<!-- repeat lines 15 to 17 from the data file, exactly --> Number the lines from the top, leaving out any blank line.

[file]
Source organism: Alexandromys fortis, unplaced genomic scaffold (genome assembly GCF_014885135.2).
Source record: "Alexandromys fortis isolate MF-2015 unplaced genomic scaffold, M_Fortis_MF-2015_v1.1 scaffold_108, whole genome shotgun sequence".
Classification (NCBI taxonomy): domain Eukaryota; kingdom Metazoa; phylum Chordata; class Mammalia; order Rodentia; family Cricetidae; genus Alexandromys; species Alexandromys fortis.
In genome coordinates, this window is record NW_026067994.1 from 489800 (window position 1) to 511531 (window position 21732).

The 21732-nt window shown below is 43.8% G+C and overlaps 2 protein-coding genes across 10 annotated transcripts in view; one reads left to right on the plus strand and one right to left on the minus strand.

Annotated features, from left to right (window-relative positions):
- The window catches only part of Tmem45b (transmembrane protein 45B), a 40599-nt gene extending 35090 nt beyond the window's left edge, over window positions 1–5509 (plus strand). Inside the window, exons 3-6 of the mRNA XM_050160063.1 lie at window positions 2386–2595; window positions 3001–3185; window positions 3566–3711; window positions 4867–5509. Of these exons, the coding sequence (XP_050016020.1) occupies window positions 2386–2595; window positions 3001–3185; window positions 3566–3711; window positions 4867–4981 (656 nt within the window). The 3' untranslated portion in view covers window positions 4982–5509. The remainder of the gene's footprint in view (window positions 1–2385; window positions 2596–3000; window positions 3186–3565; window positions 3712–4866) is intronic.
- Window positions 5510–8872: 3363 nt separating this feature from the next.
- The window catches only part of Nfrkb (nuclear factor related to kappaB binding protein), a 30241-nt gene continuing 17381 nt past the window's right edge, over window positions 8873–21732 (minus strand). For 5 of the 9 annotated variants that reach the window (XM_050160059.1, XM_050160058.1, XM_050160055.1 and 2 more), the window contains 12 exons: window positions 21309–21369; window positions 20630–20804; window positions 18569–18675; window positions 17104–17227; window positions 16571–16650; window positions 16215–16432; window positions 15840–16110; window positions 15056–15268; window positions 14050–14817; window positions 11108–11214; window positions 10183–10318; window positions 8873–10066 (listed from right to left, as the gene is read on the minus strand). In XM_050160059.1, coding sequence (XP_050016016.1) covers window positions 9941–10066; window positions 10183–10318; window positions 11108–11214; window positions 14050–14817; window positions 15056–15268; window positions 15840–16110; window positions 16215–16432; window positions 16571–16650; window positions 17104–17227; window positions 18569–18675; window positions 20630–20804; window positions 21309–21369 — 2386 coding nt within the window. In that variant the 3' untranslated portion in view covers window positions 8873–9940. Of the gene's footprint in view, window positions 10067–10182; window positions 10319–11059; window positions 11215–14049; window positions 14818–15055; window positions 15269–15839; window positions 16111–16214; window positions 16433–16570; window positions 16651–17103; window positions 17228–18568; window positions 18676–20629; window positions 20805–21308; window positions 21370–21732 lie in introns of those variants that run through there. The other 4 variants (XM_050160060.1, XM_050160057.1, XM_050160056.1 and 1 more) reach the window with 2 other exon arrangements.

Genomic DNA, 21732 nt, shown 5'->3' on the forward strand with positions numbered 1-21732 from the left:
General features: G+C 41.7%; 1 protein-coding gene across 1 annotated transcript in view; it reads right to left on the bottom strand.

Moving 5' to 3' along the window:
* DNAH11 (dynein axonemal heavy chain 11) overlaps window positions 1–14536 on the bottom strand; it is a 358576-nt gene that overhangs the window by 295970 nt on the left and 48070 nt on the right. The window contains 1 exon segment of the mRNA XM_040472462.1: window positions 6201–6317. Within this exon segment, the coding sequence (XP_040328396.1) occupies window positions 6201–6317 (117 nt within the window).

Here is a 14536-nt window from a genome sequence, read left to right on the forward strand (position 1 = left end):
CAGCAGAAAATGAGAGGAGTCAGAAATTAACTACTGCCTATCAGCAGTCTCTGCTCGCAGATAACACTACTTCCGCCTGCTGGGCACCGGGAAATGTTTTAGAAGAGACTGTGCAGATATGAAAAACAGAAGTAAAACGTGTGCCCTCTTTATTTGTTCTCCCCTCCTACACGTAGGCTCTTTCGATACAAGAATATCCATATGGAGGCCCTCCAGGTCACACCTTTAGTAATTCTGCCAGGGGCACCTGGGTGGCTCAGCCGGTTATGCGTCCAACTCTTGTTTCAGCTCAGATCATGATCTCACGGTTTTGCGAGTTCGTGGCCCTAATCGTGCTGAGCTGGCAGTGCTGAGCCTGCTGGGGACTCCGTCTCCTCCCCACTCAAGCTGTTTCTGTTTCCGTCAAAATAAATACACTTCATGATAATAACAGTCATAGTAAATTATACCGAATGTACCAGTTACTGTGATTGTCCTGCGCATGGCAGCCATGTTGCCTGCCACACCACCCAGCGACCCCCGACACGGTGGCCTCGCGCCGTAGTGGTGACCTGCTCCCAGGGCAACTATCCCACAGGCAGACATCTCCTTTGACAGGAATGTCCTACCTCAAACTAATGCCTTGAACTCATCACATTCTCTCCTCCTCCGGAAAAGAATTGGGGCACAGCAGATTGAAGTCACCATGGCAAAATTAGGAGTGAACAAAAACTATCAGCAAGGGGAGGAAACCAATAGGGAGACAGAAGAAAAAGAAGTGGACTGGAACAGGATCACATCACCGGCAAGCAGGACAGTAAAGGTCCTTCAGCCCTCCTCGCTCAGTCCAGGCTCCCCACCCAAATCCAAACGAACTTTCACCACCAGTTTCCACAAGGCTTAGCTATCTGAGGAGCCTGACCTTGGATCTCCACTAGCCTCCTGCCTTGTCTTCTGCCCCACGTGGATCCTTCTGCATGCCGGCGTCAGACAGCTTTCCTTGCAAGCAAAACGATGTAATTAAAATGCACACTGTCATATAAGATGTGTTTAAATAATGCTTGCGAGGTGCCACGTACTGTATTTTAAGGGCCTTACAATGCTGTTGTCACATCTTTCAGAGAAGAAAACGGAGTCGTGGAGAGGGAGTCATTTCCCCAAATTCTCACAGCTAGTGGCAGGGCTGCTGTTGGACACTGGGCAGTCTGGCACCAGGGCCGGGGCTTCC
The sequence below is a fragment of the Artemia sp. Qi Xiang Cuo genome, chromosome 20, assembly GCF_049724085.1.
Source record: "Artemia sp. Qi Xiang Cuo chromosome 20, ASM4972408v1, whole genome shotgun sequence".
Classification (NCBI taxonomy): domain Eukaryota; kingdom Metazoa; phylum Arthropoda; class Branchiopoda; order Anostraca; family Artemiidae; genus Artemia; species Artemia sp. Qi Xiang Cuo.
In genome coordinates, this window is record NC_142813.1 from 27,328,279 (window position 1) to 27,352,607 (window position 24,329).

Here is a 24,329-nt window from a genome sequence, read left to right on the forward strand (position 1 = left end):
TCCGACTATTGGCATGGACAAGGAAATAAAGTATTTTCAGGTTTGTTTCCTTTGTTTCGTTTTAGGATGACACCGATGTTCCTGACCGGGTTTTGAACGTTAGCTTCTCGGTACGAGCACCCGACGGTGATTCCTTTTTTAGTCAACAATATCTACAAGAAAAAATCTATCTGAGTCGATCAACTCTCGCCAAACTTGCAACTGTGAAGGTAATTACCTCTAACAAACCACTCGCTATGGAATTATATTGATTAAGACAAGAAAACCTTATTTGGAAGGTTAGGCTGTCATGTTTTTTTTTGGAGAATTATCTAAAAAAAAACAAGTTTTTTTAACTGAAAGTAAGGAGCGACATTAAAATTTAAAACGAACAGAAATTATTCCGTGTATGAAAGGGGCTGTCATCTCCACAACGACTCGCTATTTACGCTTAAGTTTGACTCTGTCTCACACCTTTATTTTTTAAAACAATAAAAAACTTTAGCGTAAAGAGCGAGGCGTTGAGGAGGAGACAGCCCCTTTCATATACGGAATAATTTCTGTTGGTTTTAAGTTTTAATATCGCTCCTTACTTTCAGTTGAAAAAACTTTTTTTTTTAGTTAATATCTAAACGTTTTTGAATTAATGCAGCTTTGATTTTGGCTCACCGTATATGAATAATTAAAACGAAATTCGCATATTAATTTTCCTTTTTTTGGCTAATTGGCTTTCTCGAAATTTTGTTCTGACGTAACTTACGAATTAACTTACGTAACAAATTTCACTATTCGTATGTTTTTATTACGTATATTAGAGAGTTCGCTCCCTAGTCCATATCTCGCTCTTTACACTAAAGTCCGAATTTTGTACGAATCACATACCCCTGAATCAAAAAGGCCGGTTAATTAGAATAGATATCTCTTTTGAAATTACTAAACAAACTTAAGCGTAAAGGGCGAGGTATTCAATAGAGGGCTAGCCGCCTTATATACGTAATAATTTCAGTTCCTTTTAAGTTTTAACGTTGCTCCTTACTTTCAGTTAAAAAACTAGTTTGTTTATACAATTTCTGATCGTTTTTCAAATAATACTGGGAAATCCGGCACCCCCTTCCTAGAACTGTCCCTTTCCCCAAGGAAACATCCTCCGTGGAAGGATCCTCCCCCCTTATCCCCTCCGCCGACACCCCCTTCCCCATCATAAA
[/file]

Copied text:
CAGCAGAAAATGAGAGGAGTCAGAAATTAACTACTGCCTATCAGCAGTCTCTGCTCGCAGATAACACTACTTCCGCCTGCTGGGCACCGGGAAATGTTTTAGAAGAGACTGTGCAGATATGAAAAACAGAAGTAAAACGTGTGCCCTCTTTATTTGTTCTCCCCTCCTACACGTAGGCTCTTTCGATACAAGAATATCCATATGGAGGCCCTCCAGGTCACACCTTTAGTAATTCTGCCAGGGGCACCTGGGTGGCTCAGCCGGTTATGCGTCCAACTCTTGTTTCAGCTCAGATCATGATCTCACGGTTTTGCGAGTTCGTGGCCCTAATCGTGCTGAGCTGGCAGTGCTGAGCCTGCTGGGGACTCCGTCTCCTCCCCACTCAAGCTGTTTCTGTTTCCGTCAAAATAAATACACTTCATGATAATAACAGTCATAGTAAATTATACCGAATGTACCAGTTACTGTGATTGTCCTGCGCATGGCAGCCATGTTGCCTGCCACACCACCCAGCGACCCCCGACACGGTGGCCTCGCGCCGTAGTGGTGACCTGCTCCCAGGGCAACTATCCCACAGGCAGACATCTCCTTTGACAGGAATGTCCTACCTCAAACTAATGCCTTGAACTCATCACATTCTCTCCTCCTCCGGAAAAGAATTGGGGCACAGCAGATTGAAGTCACCATGGCAAAATTAGGAGTGAACAAAAACTATCAGCAAGGGGAGGAAACCAATAGGGAGACAGAAGAAAAAGAAGTGGACTGGAACAGGATCACATCACCGGCAAGCAGGACAGTAAAGGTCCTTCAGCCCTCCTCGCTCAGTCCAGGCTCCCCACCCAAATCCAAACGAACTTTCACCACCAGTTTCCACAAGGCTTAGCTATCTGAGGAGCCTGACCTTGGATCTCCACTAGCCTCCTGCCTTGTCTTCTGCCCCACGTGGATCCTTCTGCATGCCGGCGTCAGACAGCTTTCCTTGCAAGCAAAACGATGTAATTAAAATGCACACTGTCATATAAGATGTGTTTAAATAATGCTTGCGAGGTGCCACGTACTGTATTTTAAGGGCCTTACAATGCTGTTGTCACATCTTTCAGAGAAGAAAACGGAGTCGTGGAGAGGGAGTCATTTCCCCAAATTCTCACAGCTAGTGGCAGGGCTGCTGTTGGACACTGGGCAGTCTGGCACCAGGGCCGGGGCTTCC
The sequence below is a fragment of the Artemia sp. Qi Xiang Cuo genome, chromosome 20, assembly GCF_049724085.1.
Source record: "Artemia sp. Qi Xiang Cuo chromosome 20, ASM4972408v1, whole genome shotgun sequence".